The British enjoy the widest range of visa-free travel on the planet. Along with citizens of Finland and Sweden, holders of UK passports are able to visit 173 of the world's nations without applying for a visa.
The annual 2013 Henley & Partners Visa Restrictions Index ranks countries according to the number of nations their citizens can access with just a passport. The results show that membership of the European Union is a key determinant of ease of movement across frontiers.
Nine out of 10 of the top countries are EU members: Denmark, Germany, Luxembourg, Belgium, Italy and the Netherlands join the leading three, with only the United States representing the rest of the world. Citizens of all these countries can travel to more than 170 other nations visa-free.
The least advantageous passports to possess remain the same as they have in previous years. Pakistan and Somalia tie for third-worst place, with just 32 nations allowing passport-only access. Citizens of Iraq can visit only 31, while the least popular nationality in terms of red tape is Afghanistan. Holders of passports issued in Kabul are able to visit only 28 countries free of formalities, with 87 per cent of the world's nations putting up the shutters.
The compilers assert that there are 219 countries in the world. No nationality is able to access as many as 80 per cent of the destination countries, but there is a strong correlation between average wealth and access to open frontiers. The second group of 10 countries includes Canada, Japan, Norway, New Zealand and Switzerland.
The imbalance between ease of access for citizens of rich nations and the lack of openness displayed by those countries was revealed in a World Tourism Organization report, which reported that three-quarters of the world's population requires a visa ahead of travelling to Europe.
In the Henley & Partners survey there is a wide gap between the "old" EU and the "new". Of the former Iron Curtain countries, Hungary performs best. Bulgaria and Romania are a long way down the list, sandwiched between Brazil and Barbados. Russians are allowed visa-free access to 95 countries, one more than citizens of Turkey and South Africa - the highest-placed African nation. South Africans are significantly better placed than the four lowest-placed European countries: Bosnia-Herzegovina (91), Albania (88), Belarus (61) and Moldova (59). The latter lies below Cuba, Kazakhstan and Zimbabwe.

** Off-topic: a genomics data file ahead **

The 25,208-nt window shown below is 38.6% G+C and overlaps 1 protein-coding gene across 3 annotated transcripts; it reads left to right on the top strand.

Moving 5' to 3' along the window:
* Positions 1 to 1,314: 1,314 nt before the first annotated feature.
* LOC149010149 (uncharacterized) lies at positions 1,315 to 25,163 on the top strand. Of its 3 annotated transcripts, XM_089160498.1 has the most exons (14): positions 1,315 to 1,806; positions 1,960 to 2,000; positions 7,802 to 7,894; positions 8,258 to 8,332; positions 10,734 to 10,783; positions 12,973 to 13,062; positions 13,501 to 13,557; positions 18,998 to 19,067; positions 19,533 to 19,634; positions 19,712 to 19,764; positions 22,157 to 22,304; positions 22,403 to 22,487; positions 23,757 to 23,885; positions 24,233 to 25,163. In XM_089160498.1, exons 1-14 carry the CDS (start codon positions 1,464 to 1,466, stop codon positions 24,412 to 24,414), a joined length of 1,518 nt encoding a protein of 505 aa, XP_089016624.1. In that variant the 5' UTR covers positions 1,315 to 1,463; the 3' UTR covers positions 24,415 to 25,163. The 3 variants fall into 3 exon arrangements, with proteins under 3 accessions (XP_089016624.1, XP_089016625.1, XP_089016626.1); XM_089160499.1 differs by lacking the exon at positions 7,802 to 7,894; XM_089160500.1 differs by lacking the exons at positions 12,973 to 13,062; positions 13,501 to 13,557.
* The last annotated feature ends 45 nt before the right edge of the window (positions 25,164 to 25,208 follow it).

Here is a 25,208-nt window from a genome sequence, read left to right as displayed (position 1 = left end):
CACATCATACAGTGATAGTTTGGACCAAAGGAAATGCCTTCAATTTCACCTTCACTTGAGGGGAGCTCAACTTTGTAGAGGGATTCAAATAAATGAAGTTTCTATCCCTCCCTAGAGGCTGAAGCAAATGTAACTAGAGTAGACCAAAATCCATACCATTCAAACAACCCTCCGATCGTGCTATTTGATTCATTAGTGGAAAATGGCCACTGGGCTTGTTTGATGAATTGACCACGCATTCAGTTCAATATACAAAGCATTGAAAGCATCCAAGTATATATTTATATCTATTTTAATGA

Citizens of the two most populous nations are placed low in the listing. India, with 1.2 billion people, issues a passport that opens doors to only 52 countries - one fewer than Burkina Faso and Indonesia, the fourth-most populous. China, with 1.3 billion, rates only 44, behind Vietnam, Cambodia and East Timor. This week the Home Secretary, Theresa May, indicated that she will relax Britain's tight visa rules in a bid to encourage more tourism from the People's Republic. Citizens of Hong Kong and Macau, both autonomous regions of China, can travel to many more countries - 152 in the case of Hong Kong.
At the other end of the size and population spectrum, being small is no guarantee of accessibility. San Marino, Andorra and Monaco fail to break the 150 barrier, though Liechtenstein makes 159.
Neil Taylor, a guide and tour operator with wide experience of present and former communist countries, said there was evidence of individual locations over-riding national rules in order to attract tourists: "Russian visas remain complex, but if you take a cruise to St Petersburg you can dodge the red tape. The same applies to the 72-hour stopover scheme just introduced by several major gateways to China."
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